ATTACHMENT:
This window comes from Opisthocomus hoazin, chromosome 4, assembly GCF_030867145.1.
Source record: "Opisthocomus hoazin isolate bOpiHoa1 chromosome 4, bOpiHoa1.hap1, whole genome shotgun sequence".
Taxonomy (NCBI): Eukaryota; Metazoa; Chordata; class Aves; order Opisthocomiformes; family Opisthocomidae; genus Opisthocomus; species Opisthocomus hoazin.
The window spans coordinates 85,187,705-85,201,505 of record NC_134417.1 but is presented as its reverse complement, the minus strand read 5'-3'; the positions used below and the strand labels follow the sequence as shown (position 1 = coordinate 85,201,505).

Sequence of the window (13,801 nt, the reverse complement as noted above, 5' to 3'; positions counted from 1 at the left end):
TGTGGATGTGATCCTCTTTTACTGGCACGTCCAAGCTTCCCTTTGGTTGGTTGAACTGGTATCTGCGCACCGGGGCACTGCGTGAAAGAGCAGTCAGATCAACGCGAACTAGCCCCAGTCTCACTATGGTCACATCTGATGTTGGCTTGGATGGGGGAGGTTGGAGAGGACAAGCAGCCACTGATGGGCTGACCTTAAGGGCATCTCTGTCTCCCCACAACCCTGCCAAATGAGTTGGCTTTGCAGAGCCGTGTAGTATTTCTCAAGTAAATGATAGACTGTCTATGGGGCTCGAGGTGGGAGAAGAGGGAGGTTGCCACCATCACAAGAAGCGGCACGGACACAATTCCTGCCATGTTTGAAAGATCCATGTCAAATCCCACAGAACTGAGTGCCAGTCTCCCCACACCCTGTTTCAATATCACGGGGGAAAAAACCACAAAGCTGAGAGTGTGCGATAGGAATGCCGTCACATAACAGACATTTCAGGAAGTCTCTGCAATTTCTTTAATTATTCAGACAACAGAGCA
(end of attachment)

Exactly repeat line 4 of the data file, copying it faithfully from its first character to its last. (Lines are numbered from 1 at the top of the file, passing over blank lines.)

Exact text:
The window spans coordinates 85,187,705-85,201,505 of record NC_134417.1 but is presented as its reverse complement, the minus strand read 5'-3'; the positions used below and the strand labels follow the sequence as shown (position 1 = coordinate 85,201,505).